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Symbol of resistance

Published Oct 11, 2012 12:10am

THE news of a gun attack on young Malala Yousufzai, who had become a symbol of resistance in Swat to the Taliban’s obscurant agenda, has been met with revulsion in Pakistan and abroad. The 14-year-old, a crusader for girls’ education and an outspoken critic of the Taliban, had been receiving threats from the latter, and in that respect the attack, claimed by the Taliban, has come as no surprise — even though Malala’s family reportedly did not think that the Taliban would target her.

However, it must be borne in mind that the militants’ targets have over the years become extremely blurred; and apart from state and military installations they have bombed hospitals, marketplaces, mosques and bazaars, killing or maiming thousands of civilians in the process. Besides they routinely issue warnings to people not to support groups working on community welfare projects. With such a regressive thought process, their violent rejection of anything that stands for democracy, secularism, in fact the basic freedoms themselves, is only to be expected. In keeping with their hidebound ideology, they have atomised 2,000 schools — almost all of them catering to girls’ education, to which Malala, since the time the Taliban ordered the school her father ran to be closed down, is inextricably linked.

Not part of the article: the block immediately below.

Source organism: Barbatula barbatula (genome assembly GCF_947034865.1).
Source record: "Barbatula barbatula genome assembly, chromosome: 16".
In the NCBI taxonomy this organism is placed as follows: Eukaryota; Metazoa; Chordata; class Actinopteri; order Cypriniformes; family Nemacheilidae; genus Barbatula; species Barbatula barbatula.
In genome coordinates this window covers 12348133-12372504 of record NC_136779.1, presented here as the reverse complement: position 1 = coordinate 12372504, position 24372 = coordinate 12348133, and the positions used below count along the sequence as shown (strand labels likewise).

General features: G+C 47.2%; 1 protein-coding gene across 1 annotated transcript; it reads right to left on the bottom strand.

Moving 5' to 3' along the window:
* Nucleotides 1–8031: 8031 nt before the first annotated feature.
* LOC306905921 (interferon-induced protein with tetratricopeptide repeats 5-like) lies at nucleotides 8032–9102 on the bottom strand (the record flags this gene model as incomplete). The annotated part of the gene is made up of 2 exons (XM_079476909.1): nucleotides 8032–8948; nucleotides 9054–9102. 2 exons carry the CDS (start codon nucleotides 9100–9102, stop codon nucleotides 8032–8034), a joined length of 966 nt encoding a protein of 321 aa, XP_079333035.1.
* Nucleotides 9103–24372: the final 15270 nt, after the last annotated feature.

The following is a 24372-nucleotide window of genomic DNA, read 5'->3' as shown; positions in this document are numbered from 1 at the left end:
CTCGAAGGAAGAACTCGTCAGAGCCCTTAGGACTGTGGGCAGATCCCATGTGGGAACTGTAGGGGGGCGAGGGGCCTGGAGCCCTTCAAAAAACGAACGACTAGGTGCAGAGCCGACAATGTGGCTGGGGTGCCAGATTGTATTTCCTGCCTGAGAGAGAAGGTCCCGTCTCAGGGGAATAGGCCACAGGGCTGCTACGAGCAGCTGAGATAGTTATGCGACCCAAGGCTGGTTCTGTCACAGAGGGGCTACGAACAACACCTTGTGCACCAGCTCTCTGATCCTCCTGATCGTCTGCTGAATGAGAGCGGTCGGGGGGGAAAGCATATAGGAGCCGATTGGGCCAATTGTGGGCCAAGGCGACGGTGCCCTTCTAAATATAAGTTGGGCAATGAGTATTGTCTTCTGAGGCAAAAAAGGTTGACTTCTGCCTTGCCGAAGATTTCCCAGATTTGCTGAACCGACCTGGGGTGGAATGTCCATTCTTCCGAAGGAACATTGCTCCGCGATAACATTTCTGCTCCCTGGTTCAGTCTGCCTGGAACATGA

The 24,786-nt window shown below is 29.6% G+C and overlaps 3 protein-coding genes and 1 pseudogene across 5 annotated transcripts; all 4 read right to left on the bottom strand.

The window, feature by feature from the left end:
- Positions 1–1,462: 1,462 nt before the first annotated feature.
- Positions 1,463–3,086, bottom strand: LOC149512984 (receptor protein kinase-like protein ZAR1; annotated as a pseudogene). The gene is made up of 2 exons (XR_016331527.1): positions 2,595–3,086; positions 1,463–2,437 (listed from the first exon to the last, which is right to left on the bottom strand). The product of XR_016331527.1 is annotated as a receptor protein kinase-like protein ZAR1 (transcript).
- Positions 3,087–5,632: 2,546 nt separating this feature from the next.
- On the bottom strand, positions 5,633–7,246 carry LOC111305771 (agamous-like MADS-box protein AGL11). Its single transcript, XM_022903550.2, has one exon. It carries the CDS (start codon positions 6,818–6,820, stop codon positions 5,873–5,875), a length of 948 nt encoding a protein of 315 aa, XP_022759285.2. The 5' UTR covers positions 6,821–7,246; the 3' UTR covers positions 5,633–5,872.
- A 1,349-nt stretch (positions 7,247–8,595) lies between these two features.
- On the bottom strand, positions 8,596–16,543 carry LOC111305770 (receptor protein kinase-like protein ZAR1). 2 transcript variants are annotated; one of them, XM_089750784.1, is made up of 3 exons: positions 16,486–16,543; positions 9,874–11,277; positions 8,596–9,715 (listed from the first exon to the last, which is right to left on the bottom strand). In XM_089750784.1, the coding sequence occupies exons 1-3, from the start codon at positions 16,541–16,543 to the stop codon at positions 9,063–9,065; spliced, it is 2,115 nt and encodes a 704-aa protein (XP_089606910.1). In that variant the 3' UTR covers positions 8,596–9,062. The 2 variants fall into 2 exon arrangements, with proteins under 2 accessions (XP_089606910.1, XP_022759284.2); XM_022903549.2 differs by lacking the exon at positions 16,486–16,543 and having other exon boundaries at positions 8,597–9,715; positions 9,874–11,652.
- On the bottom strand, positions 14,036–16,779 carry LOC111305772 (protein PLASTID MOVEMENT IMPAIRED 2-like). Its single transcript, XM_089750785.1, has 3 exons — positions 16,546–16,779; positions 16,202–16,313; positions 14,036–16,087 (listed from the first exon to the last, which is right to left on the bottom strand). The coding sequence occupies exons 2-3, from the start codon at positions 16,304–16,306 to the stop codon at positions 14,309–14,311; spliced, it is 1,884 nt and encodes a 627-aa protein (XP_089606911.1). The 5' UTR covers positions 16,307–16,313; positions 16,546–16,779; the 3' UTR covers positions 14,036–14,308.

The attack on Malala was the third such incident in Swat in recent months. In the earlier two crimes, the Taliban had targeted a hotel owner and the chief of the hotel owners’ association. Does the crime in Mingora on Tuesday forebode Swat’s return to tyranny in the name of religion? We hope not, for the tourist paradise has made a remarkable return to normality. The 2009 army operation against Mullah Fazlullah and his men by all accounts was a success story: the militants have been chased into nearby Afghan provinces from where they carry out attacks inside Pakistan — a reminder that their defeat has not been complete. Since their flight, though, Swat has been largely peaceful; domestic tourism has returned, while welfare works have picked up. This turnaround in the situation has been due mostly to the efforts of the people of Swat who suffered under the Taliban, seeing their livelihoods ruined and their traditional way of life disturbed, besides witnessing the group’s barbarity on almost a daily basis. However, there is still no room for complacency, and even sporadic targeted attacks could indicate the presence of a support base for the Taliban in the area. Better intelligence-gathering then is needed to thwart the designs of those who are waiting to once more snuff out the dreams of thousands like Malala.